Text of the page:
"I didn't expect that low of a turn out," explained Schweighart who lost his seat to Don Gerard by 230 votes. "Out of 17 percent that means 83 percent stayed home and didn't bother to exercise their right to vote, when you have that low of a turnout a minority of a group can swing the vote."
Schweighart believes the lack of voters really hurt him in the polls. He thinks he lost votes from union members because of the budget situation.
"We treated the unions very good for the past 12 years, giving them the best equipment training, best pay, and now we got into a tiff with them on the budget," explained Schweighart.
He believes in order to help the budget, certain areas in fire and police departments needed to be cut. Schweighart said cutting the police department's front desk and fire station 4 would not have a big impact on services.
"It will be interesting to watch how they'll balance the budget, under our administration of 12 years we presented on time a balanced budget without raising property taxes and sales taxes," said Schweighart.
The incumbent mayor thinks he lost votes in neighborhoods like District 1. Seven precincts make up the district, about 10 percent of Tuesdays vote.
"I wanted different opinions and judgments of the community," said James Pettigrew who lives in the district and voted for Gerard.
Pettigrew and others at the Whip Hair Design, a barber shop located on 904 North 4th Street in Champaign, said they wanted to see change in the community.
"The community has had a lot of people not agreeing with the police, the mayor, and city council and I think it's time for change," explained Pettigrew.
The city has worked on mending relationships with the African-American community ever since Kiwane Carrington's death. The fifteen-year-old died after a struggle with an officer on Oct. 9, 2009 in which an officers gun went off killing Carrington.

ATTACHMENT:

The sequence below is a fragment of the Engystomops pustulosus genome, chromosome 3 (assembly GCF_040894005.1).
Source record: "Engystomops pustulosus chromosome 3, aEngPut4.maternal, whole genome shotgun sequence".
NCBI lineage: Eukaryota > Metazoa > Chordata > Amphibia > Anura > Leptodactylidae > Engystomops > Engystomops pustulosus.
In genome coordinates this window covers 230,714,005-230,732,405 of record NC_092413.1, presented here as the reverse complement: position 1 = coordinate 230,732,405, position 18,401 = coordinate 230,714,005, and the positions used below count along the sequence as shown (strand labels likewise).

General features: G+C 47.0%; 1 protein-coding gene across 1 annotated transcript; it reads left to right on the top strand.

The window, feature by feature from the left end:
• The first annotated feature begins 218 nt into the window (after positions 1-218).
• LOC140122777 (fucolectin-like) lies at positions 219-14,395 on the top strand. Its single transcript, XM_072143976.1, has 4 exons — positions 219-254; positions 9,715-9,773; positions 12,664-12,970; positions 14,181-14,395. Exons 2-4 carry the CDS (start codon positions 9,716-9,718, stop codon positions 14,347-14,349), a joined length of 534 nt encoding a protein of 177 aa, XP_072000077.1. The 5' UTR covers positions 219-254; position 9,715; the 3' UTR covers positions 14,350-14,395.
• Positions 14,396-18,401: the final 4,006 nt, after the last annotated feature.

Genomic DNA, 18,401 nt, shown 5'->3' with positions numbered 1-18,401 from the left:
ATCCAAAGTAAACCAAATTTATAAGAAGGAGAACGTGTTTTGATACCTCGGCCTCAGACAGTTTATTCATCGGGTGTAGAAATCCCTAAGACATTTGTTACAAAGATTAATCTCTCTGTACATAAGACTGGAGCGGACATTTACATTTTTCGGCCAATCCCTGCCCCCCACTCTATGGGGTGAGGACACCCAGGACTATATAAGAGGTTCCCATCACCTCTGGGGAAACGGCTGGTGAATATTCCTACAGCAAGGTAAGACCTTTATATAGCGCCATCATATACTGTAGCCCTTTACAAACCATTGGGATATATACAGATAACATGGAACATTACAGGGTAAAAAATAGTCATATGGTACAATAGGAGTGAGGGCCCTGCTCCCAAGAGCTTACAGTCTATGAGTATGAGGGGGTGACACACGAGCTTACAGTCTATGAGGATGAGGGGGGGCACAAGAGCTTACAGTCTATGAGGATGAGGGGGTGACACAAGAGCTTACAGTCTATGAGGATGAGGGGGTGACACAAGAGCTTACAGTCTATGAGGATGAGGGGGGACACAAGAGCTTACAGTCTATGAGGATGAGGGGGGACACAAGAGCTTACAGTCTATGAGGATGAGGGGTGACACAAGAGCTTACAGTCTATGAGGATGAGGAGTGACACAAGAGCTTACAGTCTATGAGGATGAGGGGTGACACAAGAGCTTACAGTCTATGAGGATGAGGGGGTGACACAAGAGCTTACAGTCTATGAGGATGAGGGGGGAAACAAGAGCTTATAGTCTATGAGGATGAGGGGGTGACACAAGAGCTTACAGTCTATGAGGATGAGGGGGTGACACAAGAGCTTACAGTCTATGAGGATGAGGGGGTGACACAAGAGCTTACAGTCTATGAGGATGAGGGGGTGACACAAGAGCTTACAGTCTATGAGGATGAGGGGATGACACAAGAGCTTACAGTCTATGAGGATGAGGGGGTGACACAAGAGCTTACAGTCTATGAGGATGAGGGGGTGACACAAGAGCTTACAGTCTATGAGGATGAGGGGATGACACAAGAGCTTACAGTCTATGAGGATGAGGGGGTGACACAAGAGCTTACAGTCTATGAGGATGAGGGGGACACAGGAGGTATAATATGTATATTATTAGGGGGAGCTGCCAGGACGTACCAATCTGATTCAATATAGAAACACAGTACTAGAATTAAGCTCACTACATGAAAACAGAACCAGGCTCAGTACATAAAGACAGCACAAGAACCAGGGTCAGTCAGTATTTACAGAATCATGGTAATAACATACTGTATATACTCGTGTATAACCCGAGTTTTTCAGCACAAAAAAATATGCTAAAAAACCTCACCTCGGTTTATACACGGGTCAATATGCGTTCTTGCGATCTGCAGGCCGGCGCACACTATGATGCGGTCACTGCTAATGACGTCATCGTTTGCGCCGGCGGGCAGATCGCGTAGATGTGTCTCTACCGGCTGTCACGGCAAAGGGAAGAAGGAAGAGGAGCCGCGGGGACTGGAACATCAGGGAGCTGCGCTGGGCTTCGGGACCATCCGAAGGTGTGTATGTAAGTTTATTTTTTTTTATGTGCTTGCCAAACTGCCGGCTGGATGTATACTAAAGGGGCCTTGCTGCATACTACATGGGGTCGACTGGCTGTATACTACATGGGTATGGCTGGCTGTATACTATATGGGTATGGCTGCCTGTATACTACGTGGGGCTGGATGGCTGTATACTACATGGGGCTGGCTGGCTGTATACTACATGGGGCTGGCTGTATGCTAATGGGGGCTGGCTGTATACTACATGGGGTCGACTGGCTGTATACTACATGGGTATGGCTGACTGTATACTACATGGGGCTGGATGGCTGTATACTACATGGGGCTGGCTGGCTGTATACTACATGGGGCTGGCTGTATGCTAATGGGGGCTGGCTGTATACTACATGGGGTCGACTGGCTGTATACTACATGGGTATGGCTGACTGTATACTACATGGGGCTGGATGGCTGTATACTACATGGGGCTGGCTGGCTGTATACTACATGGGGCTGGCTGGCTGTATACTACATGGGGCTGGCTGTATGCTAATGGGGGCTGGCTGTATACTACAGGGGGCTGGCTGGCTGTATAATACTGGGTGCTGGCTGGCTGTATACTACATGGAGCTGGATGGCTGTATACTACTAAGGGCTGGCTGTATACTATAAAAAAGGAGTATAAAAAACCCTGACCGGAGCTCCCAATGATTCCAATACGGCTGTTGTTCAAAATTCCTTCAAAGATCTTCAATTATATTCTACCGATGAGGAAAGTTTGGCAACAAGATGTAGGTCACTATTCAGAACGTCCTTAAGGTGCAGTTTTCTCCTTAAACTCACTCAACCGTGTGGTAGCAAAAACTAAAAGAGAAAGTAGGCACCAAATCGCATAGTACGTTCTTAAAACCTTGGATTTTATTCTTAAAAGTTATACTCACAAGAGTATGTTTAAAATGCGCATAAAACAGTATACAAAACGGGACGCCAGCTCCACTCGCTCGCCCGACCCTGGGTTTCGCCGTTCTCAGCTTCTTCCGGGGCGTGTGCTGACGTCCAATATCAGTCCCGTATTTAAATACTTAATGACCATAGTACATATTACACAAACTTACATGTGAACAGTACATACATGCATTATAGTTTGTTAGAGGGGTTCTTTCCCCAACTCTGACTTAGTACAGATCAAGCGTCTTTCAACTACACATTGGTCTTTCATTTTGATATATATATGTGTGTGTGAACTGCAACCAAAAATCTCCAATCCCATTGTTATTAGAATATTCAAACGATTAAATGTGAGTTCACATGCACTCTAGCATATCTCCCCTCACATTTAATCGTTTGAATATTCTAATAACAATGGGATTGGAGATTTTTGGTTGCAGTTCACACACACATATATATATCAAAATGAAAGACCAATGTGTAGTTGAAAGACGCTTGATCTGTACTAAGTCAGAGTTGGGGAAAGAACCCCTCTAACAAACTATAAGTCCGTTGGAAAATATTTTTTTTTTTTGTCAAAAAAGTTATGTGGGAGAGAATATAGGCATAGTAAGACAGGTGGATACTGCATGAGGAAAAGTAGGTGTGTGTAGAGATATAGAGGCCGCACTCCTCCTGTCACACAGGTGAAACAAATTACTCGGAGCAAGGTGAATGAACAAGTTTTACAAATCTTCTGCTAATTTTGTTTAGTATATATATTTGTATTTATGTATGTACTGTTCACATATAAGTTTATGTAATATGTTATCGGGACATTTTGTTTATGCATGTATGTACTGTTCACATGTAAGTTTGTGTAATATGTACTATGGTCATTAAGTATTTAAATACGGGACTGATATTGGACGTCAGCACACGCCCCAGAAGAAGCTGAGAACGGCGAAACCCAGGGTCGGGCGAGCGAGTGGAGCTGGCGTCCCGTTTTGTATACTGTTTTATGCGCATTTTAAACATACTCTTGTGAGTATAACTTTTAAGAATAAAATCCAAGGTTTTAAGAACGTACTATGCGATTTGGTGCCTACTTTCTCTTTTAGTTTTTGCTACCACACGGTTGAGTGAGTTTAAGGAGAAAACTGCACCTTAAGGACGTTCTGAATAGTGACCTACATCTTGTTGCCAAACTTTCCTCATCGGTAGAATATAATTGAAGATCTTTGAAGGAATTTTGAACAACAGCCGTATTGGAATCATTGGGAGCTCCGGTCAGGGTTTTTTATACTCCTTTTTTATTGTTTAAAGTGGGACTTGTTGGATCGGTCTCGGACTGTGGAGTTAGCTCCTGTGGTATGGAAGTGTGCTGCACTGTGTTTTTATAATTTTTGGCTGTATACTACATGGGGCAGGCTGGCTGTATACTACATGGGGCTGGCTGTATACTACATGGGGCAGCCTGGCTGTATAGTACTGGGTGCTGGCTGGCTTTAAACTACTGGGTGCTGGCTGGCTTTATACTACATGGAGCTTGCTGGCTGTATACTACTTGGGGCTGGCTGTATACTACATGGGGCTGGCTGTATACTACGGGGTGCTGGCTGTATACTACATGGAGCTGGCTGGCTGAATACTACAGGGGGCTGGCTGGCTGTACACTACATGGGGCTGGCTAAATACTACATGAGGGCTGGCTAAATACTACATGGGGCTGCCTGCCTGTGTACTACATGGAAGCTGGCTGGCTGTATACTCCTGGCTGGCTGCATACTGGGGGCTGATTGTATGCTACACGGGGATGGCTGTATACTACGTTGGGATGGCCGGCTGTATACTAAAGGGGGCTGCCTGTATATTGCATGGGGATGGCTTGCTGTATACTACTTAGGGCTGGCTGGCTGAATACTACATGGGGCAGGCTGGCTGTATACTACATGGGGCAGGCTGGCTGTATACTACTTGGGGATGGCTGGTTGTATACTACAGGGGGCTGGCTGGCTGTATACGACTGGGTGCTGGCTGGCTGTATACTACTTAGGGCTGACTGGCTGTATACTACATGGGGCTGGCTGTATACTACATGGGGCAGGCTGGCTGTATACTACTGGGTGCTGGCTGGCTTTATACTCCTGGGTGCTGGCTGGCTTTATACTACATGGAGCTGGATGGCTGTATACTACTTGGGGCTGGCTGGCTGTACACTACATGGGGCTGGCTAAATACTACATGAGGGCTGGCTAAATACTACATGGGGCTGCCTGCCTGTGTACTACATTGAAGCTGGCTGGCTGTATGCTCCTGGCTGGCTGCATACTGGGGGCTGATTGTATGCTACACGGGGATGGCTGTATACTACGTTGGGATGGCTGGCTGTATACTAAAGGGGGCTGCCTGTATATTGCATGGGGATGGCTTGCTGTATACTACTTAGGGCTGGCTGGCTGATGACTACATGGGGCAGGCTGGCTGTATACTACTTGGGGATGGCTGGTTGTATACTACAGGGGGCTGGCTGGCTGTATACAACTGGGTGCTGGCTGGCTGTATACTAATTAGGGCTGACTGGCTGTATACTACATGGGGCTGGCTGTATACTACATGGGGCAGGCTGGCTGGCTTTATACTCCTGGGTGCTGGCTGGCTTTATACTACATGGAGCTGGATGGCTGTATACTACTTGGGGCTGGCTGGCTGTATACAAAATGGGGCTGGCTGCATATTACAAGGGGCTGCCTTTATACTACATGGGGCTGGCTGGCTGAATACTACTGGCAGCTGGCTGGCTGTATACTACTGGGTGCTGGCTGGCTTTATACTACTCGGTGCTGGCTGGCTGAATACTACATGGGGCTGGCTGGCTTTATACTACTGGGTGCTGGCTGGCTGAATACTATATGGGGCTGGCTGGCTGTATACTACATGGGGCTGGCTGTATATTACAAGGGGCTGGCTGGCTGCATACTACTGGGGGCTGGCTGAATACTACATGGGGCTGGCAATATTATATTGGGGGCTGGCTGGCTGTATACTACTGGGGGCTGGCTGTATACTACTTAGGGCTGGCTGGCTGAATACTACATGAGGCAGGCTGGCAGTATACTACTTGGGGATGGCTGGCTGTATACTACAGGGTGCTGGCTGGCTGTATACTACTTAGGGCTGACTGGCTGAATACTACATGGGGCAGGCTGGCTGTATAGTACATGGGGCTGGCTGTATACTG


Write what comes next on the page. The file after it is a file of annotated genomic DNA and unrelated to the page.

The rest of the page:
"District one because it's interested in firing the chief of police and they got commitments from the candidates they would work to do that,"explained Schweighart. "They felt I was the only obstacle from keeping that from happening, if I was gone they would get the votes to do it."
Don Gerard said that's not true, that he didn't tell people he would try and fire Champaign Police Chief R.T. Finney. During Gerard's campaign, he took the position of being transparent and keeping lines of communication open. A promise that people said drove them to the polls in District 1.
In 2007 about 720 people cast a ballot in the mayoral race compared to 825 votes in 2011. That's a 14.5 percent increase.
"I saw people with the sign, 'vote,' that I've never seen vote before, so it was just good to see people getting to their polling places and voice their opinions," explained Pettigrew.
"Everybody want's change so we'll see if change works out that good for them," said Schweighart.